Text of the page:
18 July 2014

Between the showers at Lake Rotomanu, Te Rewa Rewa Bridge and the Coastal Walkway

On our last weekend away (we'd had about 3 out of 4 away in a row!), we headed up to Taranaki to visit my nearly 90 year-old grandmother. We try to get up to see her at least 3-4 times a year, the last time had been back on Anzac weekend. On the way up while cruising at 100 km/hr I managed to get this shot out the car window with the zoom lens looking over the Horowhenua hills near Levin. I was not driving though in case you were wondering!


 
I had hopes to get out with the camera at some stage but with such a short visit - we literally arrived in the dark on the Friday night and left before lunch on the Sunday, I knew time would be short. Especially when combined with a weekend of rain that had been forecasted. In fact, even when I dragged myself out of bed early on Sunday morning I didn't have huge expectations as there had been a decent downpour within the last hour that I'd heard lying in bed all the while wishing it away so I could get into the outdoors!
 




I also knew I wanted to find somewhere within easy reach of home and not too remote given I'd be starting out in the dark. Lake Rotomanu  appealed as it's a small lake popular with jetskiers, paddleboarders and kayakers, but it's also jut a stone's throw from the beach and the whale bridge.




These shots are all taken on my wide angle lens at more than one minute exposure. It's interesting that while clicking the shutter release and waiting for the shot, there was a decent amount of ripples on the lake and ducks swimming around. You certainly can't tell that from these photos!




The shot above is my clear favourite of the day. The golden light reflecting on the water, the dampness of the jetty also reflecting the sky. It's just gorgeous (I hope it's ok for me to say that!). It is so nice that a shot that I have imagined in my head so many times can actually come to fruition 'in camera'. For a learning photographer it can be infinitely frustrating knowing the shot that you want to create but not knowing enough or having quite the right technique to translate that into the desired result. So let's just say I was pretty happy with how the shot above turned out!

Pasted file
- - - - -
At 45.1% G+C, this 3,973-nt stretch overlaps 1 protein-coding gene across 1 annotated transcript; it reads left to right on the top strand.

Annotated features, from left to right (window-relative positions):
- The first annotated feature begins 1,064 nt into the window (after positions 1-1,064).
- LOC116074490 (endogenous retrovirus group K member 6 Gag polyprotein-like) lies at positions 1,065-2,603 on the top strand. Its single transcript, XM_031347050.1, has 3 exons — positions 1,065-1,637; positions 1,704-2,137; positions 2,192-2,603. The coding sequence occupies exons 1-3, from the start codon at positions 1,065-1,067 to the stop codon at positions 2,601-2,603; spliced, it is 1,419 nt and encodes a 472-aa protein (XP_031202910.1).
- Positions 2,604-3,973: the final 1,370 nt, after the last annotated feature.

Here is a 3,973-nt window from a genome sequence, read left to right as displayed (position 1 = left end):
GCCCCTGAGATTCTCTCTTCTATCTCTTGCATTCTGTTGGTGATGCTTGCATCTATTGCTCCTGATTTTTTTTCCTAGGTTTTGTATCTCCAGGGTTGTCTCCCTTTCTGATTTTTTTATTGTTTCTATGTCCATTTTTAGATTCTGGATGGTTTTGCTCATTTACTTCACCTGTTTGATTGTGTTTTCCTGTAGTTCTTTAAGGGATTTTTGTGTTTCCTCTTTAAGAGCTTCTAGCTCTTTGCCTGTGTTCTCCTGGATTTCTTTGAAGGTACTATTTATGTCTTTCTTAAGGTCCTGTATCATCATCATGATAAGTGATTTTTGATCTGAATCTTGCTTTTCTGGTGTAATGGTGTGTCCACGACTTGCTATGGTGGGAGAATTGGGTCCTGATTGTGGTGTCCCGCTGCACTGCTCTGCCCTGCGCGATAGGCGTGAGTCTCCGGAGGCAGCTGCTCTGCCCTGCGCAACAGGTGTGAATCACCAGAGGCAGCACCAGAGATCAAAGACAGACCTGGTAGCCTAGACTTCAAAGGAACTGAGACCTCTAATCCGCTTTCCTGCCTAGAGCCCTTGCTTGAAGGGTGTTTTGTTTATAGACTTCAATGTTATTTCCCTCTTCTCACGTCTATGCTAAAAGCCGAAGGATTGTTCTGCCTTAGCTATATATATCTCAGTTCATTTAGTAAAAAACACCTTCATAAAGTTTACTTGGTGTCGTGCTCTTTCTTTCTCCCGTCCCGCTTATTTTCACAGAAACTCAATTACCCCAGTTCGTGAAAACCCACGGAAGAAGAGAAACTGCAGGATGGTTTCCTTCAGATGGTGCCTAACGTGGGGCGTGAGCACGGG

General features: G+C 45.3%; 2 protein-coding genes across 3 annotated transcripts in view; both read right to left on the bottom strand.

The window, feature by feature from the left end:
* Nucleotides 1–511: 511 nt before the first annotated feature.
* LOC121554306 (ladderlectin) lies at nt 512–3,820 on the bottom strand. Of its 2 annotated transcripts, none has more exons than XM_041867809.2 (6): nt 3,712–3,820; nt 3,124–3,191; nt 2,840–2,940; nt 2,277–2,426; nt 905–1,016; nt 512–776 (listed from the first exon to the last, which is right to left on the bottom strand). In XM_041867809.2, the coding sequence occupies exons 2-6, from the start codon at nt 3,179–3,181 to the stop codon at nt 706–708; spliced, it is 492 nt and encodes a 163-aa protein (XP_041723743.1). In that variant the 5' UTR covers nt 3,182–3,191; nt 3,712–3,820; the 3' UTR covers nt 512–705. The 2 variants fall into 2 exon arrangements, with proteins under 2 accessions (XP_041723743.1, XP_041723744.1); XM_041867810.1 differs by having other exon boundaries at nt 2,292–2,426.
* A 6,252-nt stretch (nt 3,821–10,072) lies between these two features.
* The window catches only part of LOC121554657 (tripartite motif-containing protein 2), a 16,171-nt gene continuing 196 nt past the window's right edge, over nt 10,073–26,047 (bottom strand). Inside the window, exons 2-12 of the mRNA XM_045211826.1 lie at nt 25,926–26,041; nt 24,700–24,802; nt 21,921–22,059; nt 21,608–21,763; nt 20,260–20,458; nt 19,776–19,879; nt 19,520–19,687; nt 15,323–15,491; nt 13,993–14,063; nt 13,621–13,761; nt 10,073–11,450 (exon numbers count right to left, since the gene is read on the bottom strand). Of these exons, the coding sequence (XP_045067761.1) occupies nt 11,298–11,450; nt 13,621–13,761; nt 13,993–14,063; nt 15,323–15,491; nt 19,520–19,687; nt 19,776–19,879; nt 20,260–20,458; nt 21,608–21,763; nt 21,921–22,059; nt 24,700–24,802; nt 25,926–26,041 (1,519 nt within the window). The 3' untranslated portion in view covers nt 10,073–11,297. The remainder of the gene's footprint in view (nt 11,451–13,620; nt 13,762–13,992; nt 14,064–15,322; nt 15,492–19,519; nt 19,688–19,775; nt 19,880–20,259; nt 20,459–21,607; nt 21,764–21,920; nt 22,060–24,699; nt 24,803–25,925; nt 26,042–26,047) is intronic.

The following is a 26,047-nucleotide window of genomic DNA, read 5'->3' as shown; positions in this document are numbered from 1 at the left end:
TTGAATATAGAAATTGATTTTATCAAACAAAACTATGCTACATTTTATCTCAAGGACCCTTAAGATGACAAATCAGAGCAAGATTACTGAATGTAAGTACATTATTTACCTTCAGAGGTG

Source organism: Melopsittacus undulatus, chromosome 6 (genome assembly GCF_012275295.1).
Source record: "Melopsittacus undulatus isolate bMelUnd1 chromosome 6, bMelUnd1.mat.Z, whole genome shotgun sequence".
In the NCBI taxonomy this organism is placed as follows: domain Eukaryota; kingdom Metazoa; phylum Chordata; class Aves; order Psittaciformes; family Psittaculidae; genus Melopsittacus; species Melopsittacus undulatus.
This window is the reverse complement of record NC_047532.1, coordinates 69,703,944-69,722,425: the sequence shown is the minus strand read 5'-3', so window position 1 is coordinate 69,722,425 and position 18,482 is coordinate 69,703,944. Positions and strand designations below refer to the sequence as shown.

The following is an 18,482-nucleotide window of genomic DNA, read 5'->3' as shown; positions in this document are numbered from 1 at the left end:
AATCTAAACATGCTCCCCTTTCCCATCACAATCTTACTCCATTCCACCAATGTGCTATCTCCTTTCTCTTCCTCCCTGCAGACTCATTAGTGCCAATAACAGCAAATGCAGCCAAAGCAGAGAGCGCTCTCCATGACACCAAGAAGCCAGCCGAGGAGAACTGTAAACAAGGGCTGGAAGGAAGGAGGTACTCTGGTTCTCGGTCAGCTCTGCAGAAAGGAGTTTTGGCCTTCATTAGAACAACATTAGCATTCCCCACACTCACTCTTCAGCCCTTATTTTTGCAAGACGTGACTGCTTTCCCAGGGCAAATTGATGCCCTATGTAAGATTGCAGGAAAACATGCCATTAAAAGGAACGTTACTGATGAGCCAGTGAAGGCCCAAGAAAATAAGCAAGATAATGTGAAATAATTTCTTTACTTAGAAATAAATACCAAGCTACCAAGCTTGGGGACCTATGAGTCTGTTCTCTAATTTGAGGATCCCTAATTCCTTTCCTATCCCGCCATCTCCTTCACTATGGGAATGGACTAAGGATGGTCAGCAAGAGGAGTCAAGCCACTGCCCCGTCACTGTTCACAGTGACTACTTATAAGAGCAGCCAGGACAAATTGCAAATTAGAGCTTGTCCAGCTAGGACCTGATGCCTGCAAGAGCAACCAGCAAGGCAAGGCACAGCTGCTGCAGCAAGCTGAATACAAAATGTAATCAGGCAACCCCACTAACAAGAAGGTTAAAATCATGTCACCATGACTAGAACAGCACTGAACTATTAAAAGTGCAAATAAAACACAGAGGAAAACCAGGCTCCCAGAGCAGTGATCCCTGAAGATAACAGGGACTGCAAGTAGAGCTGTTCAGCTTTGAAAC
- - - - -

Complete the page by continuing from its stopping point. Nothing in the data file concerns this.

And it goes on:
As the skies lightened, I headed over to Te Rewa Rewa Bridge - or the whale bridge as I like to call it. I really do think it looks like the exposed backbone of a whale!




If it had been a nicer day I could have framed Mt Taranaki right in between the bridge in the shot above. The bridge was obviously designed with that in mind. Another day perhaps.




There's only so many angles you can take a photo of on the bridge so I decided to head down to the coastal walkway as I could see some dusky pink clouds hovering over the horizon.




With the amount of rain and stormy weather the area had experienced over the past day or so, the seas were pretty ferocious. I found a great vantage point on a small breakwater with the waves rolling in past me at great speed - even the sign saying 'watch out for sewage discharge' didn't put me off it was such a good spot.







It never fails to surprise me how I'll think I have the measure of a morning. I stay a while, click away with a few shots and then think 'OK, time to head home'.




But it seems to be that just at the very moment I've decided to call it a day, something like this happens.




And I can't very well leave then, can I?!




No way, not yet.
 




The waves breaking onto the rocks were so impressive on their own, let alone the sun breaking through the clouds to top it off!




Even when I did finally, reluctantly tear myself away from the shore, I still found I had to stop the car at least twice more to jump out and take the two shots below.




I love how the sea spray adds a mystical look to the shot looking inland above, and how the clouds below frame the silhouette of the bridge in quite the heavenly way.




I am constantly surprised at how quickly the view changes when I'm out taking photos at this time of day. Even standing on one spot solidly for half an hour, you could almost be in several different places as the skies change all around you. Something akin to a photographer's dream!


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